Copywriting, psychology

COVID-19: Sink or swim for businesses

Quarantine, pandemic, self-isolation, COVID-19, “wash your hands”, “stay home”, x new cases, rising death toll…

Hearing these words doesn’t exactly encourage spending money. These words suggest saving money in case something terrible happens.

You may be tired of hearing about the virus by now, but now is exactly the time you need to pay extra close attention. People need high quality products and services more than ever. In a market desperate for stability, poor quality products and services will be eradicated. Businesses that rise to the occasion will fare better than businesses that close up shop just when customers need them. No business, no matter how big or small, is immune to this (pun intended). Even medical providers need to step up their game. Practices that provide telemedicine and high quality medical advice remotely (online, via phone) will thrive in this market. Likewise, nonmedical businesses need to step up and cater to customers’ other needs (at a distance).

How not to operate your business during a pandemic

As of March 18, 2020, it appears as though some businesses may go under as a result of the novel coronavirus and its impact on our economy. To make sure your business survives this crash in the market, don’t do theses two things things:

  1. Refuse to adapt to the changing times. Yes, persistence is key. But being stubborn about changing your practices or delivery methods to meet new demands demonstrates rigidity, not persistence. Customers won’t appreciate your refusal to keep up with the times, and your business will suffer. Unfortunately, companies that cannot change their practices due to the nature of the business will likely take a hit regardless of what they do to adapt. Acknowledging and addressing their customers’ fears will help them recover when the economy bounces back.

  2. Refuse to acknowledge the situation. Businesses that act like everything is fine and dandy will appear insensitive. People are scared, and they need to feel seen and heard in a time like this. Acknowledging fears and concerns is paramount to maintaining healthy relationships, so practice this with customers to keep them coming back.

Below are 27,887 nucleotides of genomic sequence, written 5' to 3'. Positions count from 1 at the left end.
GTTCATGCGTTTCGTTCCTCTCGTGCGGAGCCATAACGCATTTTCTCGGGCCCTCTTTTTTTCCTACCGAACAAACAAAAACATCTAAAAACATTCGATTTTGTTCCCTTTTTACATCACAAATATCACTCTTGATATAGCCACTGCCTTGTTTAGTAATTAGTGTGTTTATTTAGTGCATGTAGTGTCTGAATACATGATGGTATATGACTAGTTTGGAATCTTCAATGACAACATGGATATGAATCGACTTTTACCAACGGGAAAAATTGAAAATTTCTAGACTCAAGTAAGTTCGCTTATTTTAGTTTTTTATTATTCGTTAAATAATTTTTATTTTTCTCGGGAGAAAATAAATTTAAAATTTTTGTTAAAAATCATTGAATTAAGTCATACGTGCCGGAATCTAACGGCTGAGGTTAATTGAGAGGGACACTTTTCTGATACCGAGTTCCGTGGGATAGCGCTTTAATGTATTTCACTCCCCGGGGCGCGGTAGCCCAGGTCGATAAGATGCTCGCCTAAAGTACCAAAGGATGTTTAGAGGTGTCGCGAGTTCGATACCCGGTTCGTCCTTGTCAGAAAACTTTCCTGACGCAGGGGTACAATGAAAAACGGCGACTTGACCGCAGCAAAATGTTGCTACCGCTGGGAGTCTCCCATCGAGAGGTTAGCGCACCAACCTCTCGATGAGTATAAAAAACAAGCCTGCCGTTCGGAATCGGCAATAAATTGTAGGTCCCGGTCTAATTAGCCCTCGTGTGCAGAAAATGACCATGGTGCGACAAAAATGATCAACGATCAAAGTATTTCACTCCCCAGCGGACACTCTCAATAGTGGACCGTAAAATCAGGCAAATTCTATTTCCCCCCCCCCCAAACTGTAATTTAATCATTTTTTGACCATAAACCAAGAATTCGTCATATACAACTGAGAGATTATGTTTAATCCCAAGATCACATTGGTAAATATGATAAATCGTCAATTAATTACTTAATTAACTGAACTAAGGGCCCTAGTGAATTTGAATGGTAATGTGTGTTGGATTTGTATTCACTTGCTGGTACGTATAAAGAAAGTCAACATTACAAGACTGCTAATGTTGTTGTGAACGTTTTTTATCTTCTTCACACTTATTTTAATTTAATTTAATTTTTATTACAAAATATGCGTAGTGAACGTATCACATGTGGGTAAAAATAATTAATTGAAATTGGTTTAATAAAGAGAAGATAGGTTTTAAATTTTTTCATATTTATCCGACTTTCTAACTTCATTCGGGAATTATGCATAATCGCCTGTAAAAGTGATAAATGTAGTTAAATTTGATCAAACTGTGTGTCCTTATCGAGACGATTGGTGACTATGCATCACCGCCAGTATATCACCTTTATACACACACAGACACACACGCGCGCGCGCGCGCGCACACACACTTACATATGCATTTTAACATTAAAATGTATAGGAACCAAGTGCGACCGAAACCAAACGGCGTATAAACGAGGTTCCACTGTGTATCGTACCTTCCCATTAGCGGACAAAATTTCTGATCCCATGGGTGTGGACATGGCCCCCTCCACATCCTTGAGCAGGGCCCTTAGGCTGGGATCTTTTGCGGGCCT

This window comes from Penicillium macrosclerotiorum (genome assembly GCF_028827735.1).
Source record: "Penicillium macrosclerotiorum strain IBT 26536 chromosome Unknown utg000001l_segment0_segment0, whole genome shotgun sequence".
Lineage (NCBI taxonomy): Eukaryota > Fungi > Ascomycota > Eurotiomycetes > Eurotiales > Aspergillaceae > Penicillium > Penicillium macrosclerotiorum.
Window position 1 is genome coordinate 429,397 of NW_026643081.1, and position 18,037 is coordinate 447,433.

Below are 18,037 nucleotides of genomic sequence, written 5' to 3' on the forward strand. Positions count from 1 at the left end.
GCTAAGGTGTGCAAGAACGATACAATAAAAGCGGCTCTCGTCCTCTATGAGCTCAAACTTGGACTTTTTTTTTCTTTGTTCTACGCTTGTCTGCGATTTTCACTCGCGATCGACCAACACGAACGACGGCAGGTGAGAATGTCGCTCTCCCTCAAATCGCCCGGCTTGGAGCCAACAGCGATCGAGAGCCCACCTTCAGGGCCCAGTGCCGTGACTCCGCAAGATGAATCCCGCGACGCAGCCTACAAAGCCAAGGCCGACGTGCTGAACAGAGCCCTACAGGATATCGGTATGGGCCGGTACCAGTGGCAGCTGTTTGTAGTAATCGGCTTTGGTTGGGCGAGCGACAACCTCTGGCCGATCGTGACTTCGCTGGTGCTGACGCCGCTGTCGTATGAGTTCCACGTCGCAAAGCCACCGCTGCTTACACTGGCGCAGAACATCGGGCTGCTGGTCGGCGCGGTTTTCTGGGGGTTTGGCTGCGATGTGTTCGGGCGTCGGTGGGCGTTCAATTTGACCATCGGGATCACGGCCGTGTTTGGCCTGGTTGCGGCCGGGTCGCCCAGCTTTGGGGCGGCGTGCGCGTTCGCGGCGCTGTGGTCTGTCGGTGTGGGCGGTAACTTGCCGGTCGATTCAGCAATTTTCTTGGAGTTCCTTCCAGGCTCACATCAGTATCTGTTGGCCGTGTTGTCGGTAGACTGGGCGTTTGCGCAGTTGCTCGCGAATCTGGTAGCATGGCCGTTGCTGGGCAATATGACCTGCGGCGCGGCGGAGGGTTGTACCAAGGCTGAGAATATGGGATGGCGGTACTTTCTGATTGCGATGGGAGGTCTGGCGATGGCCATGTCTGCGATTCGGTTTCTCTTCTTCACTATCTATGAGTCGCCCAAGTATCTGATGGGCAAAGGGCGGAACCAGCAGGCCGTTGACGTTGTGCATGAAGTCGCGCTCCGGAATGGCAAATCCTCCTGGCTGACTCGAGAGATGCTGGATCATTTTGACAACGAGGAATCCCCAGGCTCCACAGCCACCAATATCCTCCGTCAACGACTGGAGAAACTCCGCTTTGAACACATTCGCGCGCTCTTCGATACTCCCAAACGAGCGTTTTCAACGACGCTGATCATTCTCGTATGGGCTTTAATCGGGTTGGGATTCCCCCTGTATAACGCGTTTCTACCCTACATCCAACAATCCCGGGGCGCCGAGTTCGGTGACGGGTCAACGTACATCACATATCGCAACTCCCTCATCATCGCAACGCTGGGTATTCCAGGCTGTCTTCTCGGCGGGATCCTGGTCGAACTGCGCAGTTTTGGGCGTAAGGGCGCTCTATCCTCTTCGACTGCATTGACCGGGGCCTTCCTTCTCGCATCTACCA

Questions to ask yourself as a business owner

Business owners need to think critically about customers’ evolving needs. And they need to work to meet those needs. Meet those needs by asking yourself:

  1. How can I help alleviate pain right now? Are there certain populations acutely affected that could especially benefit from my business? How can I adjust my marketing tactics to reach them?

  2. Am I offering products and services that can help people who are affected? And if not, why not?

  3. What are my audiences’ fears? Are their concerns mainly health-related or are they more about the economic downturn?

  4. How can you help quell your potential customers’ fears? Can you offer a discount in financial planning services? Can you offer delivery of goods for people quarantined? Can you post words of encouragement or positivity on social media?

The coronavirus pandemic imposes a defining moment for businesses of all kinds. Now is the time to evaluate whether your products or services are truly helping people.

The answers to these questions could determine whether you will sink or swim during a crash in the stock market, so answer them earnestly.

How to offer genuine help

I cannot overemphasize customers’ need for authentic help from businesses. I write about uncertainty from a psychological standpoint in my article here, and it really helps explain why people are panicking. Click to find out exactly how much influence uncertainty has over us (spoiler: it’s a LOT).

So, now you know what you shouldn’t do. Here’s what you should do to survive this particular economic downturn:

  1. Offer online content. If you have a service you can offer online, do it. For example, instead of throwing your hands up and canceling everything, offer online classes via Skype or Zoom.

  2. Offer delivery. You may have products that people don’t want to buy right now because they have to travel to get to them. If you have the means, consider offering delivery. For example, you may want to offer a care package with your products that you deliver to people. This would be a great gift, as a way for people to show other people they care, even if they can’t do it in person right now.

  3. Share, share share. At a time when people are cooped up inside, you know Facebook and Instagram are doing well. Now is a fantastic opportunity to build your brand and share your insights about the pandemic on social media. Share whatever it is your business is doing to help others. Share plans for the future. Share bits of positivity. Share, then share some more.

  4. Address your audience’s uncertainty. Lots of people are anxious about Coronavirus and we don’t know what’s going to happen next. Let your audience know that you understand their fear. Commiserate. Ask how you can help. People like to be heard, so hear ’em out!

If you do these things, you’ll have a much better shot at staying afloat during the coronavirus.

If you can help in any way, do it. Be sensitive to the needs and fears of your customers. This is an opportunity to foster nurturing relationships with your potential customers, so do it!

What is your business doing to stay afloat during these times? Share in the comments below!

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